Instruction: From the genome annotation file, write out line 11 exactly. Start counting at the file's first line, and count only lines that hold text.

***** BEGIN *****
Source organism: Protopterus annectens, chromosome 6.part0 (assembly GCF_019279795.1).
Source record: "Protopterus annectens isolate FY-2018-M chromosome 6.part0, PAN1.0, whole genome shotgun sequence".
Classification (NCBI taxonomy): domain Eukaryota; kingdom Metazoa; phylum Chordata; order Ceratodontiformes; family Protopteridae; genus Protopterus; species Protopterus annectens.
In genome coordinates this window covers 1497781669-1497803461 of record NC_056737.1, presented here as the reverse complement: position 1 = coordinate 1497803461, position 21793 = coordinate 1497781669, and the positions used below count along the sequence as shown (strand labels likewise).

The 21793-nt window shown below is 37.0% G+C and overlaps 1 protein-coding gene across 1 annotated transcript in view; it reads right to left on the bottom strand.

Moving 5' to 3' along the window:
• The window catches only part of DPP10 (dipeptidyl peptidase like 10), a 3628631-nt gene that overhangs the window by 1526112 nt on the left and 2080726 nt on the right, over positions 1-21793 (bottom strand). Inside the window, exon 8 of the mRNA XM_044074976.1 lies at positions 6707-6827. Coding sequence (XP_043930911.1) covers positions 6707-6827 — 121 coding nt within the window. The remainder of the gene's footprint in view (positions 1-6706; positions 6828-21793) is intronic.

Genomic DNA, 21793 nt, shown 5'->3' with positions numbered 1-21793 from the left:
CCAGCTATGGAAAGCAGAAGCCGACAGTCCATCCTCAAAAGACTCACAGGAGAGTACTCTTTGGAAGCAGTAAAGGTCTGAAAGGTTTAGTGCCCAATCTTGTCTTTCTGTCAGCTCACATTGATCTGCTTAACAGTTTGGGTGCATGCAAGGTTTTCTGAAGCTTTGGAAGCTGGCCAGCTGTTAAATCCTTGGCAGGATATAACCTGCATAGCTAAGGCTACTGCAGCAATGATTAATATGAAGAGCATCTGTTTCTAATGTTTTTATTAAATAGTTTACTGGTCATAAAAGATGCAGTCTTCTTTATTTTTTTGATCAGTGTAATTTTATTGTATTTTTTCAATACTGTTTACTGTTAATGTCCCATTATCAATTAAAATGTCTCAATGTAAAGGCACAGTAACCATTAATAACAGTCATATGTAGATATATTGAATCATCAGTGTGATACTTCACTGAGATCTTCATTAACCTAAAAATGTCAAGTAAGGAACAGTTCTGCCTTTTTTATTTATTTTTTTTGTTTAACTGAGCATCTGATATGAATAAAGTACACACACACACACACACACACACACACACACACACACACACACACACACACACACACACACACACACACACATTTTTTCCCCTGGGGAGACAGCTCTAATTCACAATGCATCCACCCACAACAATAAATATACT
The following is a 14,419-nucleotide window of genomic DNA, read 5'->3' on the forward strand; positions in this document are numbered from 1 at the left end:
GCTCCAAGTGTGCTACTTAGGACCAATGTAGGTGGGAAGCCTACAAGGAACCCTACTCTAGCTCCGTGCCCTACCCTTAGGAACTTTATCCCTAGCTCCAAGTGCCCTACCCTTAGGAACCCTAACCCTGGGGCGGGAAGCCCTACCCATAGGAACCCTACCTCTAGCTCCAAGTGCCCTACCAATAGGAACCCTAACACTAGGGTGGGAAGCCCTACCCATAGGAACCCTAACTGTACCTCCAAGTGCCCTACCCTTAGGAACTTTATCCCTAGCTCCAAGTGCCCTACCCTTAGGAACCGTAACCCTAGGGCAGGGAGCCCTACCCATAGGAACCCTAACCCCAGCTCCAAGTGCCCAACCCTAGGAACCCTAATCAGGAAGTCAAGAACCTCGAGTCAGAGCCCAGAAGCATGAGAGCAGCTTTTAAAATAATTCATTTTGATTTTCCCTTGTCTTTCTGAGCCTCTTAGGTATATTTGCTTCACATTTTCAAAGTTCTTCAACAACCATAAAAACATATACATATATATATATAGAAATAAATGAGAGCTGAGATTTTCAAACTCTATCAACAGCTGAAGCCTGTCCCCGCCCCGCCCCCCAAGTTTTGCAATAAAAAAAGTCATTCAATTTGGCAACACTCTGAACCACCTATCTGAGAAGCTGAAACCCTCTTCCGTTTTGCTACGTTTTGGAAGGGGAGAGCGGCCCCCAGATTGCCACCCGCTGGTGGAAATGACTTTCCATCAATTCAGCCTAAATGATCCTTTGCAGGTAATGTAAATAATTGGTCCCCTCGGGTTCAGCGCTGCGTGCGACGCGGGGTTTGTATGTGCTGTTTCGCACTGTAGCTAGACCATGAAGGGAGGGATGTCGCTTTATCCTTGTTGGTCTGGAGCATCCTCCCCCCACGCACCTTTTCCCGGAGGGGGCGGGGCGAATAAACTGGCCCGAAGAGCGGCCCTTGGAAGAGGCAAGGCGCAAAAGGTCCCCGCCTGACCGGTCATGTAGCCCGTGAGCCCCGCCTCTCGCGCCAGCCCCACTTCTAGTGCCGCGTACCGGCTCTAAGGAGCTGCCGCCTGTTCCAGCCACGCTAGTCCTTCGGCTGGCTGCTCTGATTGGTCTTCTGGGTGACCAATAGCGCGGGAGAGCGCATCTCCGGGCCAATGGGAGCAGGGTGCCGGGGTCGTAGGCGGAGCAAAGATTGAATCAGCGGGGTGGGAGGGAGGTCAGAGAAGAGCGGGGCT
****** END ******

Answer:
GCTCCAAGTGTGCTACTTAGGACCAATGTAGGTGGGAAGCCTACAAGGAACCCTACTCTAGCTCCGTGCCCTACCCTTAGGAACTTTATCCCTAGCTCCAAGTGCCCTACCCTTAGGAACCCTAACCCTGGGGCGGGAAGCCCTACCCATAGGAACCCTACCTCTAGCTCCAAGTGCCCTACCAATAGGAACCCTAACACTAGGGTGGGAAGCCCTACCCATAGGAACCCTAACTGTACCTCCAAGTGCCCTACCCTTAGGAACTTTATCCCTAGCTCCAAGTGCCCTACCCTTAGGAACCGTAACCCTAGGGCAGGGAGCCCTACCCATAGGAACCCTAACCCCAGCTCCAAGTGCCCAACCCTAGGAACCCTAATCAGGAAGTCAAGAACCTCGAGTCAGAGCCCAGAAGCATGAGAGCAGCTTTTAAAATAATTCATTTTGATTTTCCCTTGTCTTTCTGAGCCTCTTAGGTATATTTGCTTCACATTTTCAAAGTTCTTCAACAACCATAAAAACATATACATATATATATATAGAAATAAATGAGAGCTGAGATTTTCAAACTCTATCAACAGCTGAAGCCTGTCCCCGCCCCGCCCCCCAAGTTTTGCAATAAAAAAAGTCATTCAATTTGGCAACACTCTGAACCACCTATCTGAGAAGCTGAAACCCTCTTCCGTTTTGCTACGTTTTGGAAGGGGAGAGCGGCCCCCAGATTGCCACCCGCTGGTGGAAATGACTTTCCATCAATTCAGCCTAAATGATCCTTTGCAGGTAATGTAAATAATTGGTCCCCTCGGGTTCAGCGCTGCGTGCGACGCGGGGTTTGTATGTGCTGTTTCGCACTGTAGCTAGACCATGAAGGGAGGGATGTCGCTTTATCCTTGTTGGTCTGGAGCATCCTCCCCCCACGCACCTTTTCCCGGAGGGGGCGGGGCGAATAAACTGGCCCGAAGAGCGGCCCTTGGAAGAGGCAAGGCGCAAAAGGTCCCCGCCTGACCGGTCATGTAGCCCGTGAGCCCCGCCTCTCGCGCCAGCCCCACTTCTAGTGCCGCGTACCGGCTCTAAGGAGCTGCCGCCTGTTCCAGCCACGCTAGTCCTTCGGCTGGCTGCTCTGATTGGTCTTCTGGGTGACCAATAGCGCGGGAGAGCGCATCTCCGGGCCAATGGGAGCAGGGTGCCGGGGTCGTAGGCGGAGCAAAGATTGAATCAGCGGGGTGGGAGGGAGGTCAGAGAAGAGCGGGGCT